Eletrolytic cells

  1. Please tell me how to deduce reliably from galvanic cell representation, the half-cell reactions, for any cell, or vice versa.

    Pt(s) | H2(g) | HCl(aq) | Cl2(g) | Pt(s)
    Pb(s) | PbCl2(s) | HCl(aq) | H2(g) | Pt(s)
    Pb(s) | PbSO4(s) | K2SO4(aq) || KNO3(aq) || KCl(aq) | PbCl2(s) | Pb(s)

    have seen the basic guidelines on how to write cells knowing the reaction, but they do not explain why in these representations are so many salts rather than ions. nor is it clear how to approach deducing half-cell reactions from the cells above...
  2. jcsd
  3. Borek

    Staff: Mentor

    Salts are listed because solutions are prepared by dissolving them, converting to ions should be a breeze.
  4. and for salts who don't dissociate/dissolve, AKA with solid state symbol (solubility rules tells us), e.g. Hg2Cl2, PbSO4, PbCl2, list goes on including from examples used. what reactions for the solid salts, or those like Hg2Cl2 that dissolve but not dissociate?
  5. Borek

    Staff: Mentor

    They are dissolved as well, just the concentrations are very low.

    Say, you have a silver wire covered with solid AgCl and in contact with KCl solution (Ag(s) | AgCl(s) | KCl(aq)). The real redox system is Ag/Ag+, but concentration of Ag+ is limited by solubility product of AgCl.
  6. I thought reaction would be AgCl(s) + e- = Cl-(aq) + Ag(s). So if "solid"(s) salt (or known for low solubility) is there we must use Ksp equation?
  7. Borek

    Staff: Mentor

    You won't be able to experimentally differentiate between

    AgCl(s) → Ag+(aq) + Cl-(aq) → Ag(s) + Cl-(aq)


    AgCl(s) → Ag(s) + Cl-(aq)

    (e- omitted for brevity)

    Yes, Ksp is an important element of the whole picture.

    Silver electrode in solution of silver ions is just a concentration cell, with potential given by

    [tex]E = E_{0Ag/Ag^+} + \frac {RT}{nF} \ln [Ag^+][/tex]

    if the electrode is covered with AgCl(s) concentration of Ag+ near the electrode surface can be calculated from Ksp:

    [tex][Ag^+] = \frac {K_{sp}}{[Cl^-]}[/tex]

    when plugged into the Nernst equation we get

    [tex]\begin{align}E &= E_{0Ag/Ag^+} + \frac {RT}{nF} \ln \frac {K_{sp}}{[Cl^-]}\\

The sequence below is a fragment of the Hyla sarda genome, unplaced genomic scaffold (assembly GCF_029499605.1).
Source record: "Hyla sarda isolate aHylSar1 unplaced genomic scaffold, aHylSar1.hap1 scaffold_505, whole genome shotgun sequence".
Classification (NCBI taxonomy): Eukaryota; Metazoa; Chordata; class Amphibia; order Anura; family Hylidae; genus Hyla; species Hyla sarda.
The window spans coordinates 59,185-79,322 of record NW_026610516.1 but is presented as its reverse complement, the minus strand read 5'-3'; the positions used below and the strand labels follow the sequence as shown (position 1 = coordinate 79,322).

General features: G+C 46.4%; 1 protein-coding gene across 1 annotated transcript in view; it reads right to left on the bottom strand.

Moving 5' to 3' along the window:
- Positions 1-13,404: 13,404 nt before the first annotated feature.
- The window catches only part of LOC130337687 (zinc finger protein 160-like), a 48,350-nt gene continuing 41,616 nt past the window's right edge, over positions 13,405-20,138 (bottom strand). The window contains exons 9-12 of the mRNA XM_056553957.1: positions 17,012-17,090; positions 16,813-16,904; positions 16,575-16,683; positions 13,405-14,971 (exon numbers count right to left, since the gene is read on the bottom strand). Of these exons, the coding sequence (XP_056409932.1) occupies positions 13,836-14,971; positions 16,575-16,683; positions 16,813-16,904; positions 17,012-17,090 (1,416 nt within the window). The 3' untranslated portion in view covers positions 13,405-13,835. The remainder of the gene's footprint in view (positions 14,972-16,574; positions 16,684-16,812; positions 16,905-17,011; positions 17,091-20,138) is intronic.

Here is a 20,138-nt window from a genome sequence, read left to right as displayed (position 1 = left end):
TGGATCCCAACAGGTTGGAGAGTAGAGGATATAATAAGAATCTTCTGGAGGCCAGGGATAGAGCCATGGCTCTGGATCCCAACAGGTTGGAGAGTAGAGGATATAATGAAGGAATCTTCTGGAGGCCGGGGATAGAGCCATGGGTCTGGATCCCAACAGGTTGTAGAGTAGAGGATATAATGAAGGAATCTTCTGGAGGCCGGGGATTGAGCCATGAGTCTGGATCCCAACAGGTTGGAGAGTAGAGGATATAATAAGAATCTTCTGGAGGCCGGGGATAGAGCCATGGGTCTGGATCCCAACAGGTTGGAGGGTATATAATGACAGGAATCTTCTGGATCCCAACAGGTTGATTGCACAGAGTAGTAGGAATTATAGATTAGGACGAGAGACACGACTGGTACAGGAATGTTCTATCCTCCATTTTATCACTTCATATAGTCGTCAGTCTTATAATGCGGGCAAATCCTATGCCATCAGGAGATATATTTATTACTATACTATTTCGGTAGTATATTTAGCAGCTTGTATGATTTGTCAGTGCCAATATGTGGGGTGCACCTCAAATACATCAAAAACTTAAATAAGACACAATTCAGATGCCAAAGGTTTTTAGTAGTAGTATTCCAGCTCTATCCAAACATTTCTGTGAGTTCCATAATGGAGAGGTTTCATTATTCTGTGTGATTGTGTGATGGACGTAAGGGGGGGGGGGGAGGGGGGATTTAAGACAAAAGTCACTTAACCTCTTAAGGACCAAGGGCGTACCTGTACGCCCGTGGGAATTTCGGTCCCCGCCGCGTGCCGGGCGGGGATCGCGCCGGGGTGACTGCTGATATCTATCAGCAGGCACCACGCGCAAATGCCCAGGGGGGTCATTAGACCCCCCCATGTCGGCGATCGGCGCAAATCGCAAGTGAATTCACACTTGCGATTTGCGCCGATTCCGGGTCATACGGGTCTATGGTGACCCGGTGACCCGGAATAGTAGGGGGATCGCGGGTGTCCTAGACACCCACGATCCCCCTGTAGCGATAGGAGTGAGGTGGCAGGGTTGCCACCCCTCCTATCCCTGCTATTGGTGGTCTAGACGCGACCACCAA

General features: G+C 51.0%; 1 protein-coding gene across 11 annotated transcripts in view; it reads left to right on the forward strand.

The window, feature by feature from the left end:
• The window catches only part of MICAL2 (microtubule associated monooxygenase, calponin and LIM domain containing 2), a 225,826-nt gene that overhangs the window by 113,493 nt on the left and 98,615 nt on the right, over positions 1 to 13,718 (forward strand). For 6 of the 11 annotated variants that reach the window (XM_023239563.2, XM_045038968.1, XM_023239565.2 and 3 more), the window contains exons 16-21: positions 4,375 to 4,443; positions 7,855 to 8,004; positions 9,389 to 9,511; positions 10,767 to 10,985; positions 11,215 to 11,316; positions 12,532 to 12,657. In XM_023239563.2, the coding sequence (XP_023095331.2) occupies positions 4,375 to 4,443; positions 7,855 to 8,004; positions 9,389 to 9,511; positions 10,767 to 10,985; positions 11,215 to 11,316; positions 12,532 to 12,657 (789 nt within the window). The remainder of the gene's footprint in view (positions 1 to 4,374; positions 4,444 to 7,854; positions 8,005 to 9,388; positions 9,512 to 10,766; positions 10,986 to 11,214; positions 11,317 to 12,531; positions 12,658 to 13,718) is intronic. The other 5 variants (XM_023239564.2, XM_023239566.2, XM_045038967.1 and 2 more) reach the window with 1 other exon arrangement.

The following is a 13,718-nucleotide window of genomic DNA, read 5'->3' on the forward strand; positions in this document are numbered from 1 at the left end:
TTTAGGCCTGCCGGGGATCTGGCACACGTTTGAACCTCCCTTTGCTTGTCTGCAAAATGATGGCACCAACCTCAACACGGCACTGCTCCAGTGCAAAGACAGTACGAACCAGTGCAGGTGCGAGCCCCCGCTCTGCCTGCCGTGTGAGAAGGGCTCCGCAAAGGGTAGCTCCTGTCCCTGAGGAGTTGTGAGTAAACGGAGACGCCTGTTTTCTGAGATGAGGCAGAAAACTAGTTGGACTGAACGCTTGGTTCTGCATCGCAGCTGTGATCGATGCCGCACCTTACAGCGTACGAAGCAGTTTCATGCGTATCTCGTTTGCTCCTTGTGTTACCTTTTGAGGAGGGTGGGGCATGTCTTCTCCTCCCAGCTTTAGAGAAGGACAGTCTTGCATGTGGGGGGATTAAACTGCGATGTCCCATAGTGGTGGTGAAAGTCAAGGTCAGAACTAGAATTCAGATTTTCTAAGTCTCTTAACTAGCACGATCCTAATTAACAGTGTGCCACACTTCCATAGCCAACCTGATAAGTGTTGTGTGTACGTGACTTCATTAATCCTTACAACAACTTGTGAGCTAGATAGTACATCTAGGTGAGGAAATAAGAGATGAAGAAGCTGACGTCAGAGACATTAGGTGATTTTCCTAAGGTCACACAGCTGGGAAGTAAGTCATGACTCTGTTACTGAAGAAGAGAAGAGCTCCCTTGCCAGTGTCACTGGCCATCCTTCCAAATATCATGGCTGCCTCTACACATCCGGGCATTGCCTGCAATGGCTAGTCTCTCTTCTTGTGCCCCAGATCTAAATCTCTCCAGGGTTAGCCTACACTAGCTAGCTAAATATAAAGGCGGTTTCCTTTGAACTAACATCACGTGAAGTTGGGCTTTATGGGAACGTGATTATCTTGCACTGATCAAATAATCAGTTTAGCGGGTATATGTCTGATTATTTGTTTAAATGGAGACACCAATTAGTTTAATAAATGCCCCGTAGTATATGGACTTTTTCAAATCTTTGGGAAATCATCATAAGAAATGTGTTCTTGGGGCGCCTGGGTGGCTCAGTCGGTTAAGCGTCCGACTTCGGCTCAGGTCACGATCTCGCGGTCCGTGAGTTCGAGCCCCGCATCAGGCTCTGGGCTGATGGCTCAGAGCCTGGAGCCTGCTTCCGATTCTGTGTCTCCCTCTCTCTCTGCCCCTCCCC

&= E_{0Ag/Ag^+} + \frac {RT}{nF} \ln {K_{sp}} - \frac {RT}{nF} \ln {[Cl^-]}\\

    &= E_{0Ag/AgCl} - \frac {RT}{nF} \ln {[Cl^-]}


    [tex]E_{0Ag/AgCl} = E_{0Ag/Ag^+} + \frac {RT}{nF} \ln {K_{sp}}[/tex]

    You can easily check that's working by comparing tabulated standard potentials and solubility products.
  8. ok so for my last example is

    Pb(s) | PbSO4(s) | K2SO4(aq) || KNO3(aq) || KCl(aq) | PbCl2(s) | Pb(s)

    the reactions will be PbSO4 (s) + 2e- = Pb(s) + SO4^2-(aq), PbCl2(s) + 2e- = Pb(s) + 2Cl-(aq), overall. for example Fe (s) | Fe(OH)3(s) | NaOH (aq) reaction will be Fe(OH)3(s) + 3e- = Fe(s) + 3OH-(aq).

    purpose of all this is measure equilibrium constants/concentrations for redox reactions, so same reactions should occur without electrodes. how is H2 evolved from protons with electrode but not without?
  9. Borek

    Staff: Mentor

    Not sure what the question is, but

    Zn(s) + 2H+(aq) → Zn2+(aq) + H2(g)

    comes to mind.
  10. now I understand. redox reaction occurs without electrode too, only purpose of electrode is to measure K/conc. can we apply quantitative equilibrium method to solutions w/redoxreactions?
  11. Borek

    Staff: Mentor

    Not the only purpose. By separating half cells you can force the charge to flow through an external circuit and do some work - that's how batteries are made.

    Sure, why not. Although in most cases equilibrium lies far to one side.
  12. I didnot know. this Please provide links w/detailed info& calculations.
  13. Borek

    Staff: Mentor

  14. please specify calculations: what quantity current will be drawn by cell . Or constant-current transfers what quantity of mass. is irreversibility approximation made? for approximation "only 1reduction and 1 oxidation reaction", how is it chosen when solution has many redox reactions?
    Last edited: Oct 27, 2013
  15. Borek

    Staff: Mentor

    You do know Faraday's laws of electrolysis? They combine mass and charge.

    Actually even if you don't know them, you can easily answer your own question. Just think what the current is, and how many electrons pass through the circuit (hint: electrons can be counted, just like atoms or molecules, mole of electrons expressed in Coulombs is an important proportionality constant).
  16. constant=F. I googled Faraday's laws.question is: what about situation in which are few possible redox reactions, e.g. aqueous solution. Which is chosen at cathode and anode respectively? same question for EMF in fact ...
  17. Borek

    Staff: Mentor

    Sorry, I am not going to write a book for you, and apparently that's what you are looking for.
  18. have read books, none cover the issue. please sugest good title or provide link.

    I maybe know why. emf reading is taken for K or conc measurement, not needed to do so in cases when different redox are possible. instead conc is made small for non-main redox and then discarded so "only main" contributes emf. reactions in solution at equilibrium, just use K values. also for SHE or oxygen electrodes common approximation is to make unity of partial pressures. resultantly we find K or conc values by single emf reading, and more complicated solutions, can apply equilibrium approximation. did I understand the books correctly?
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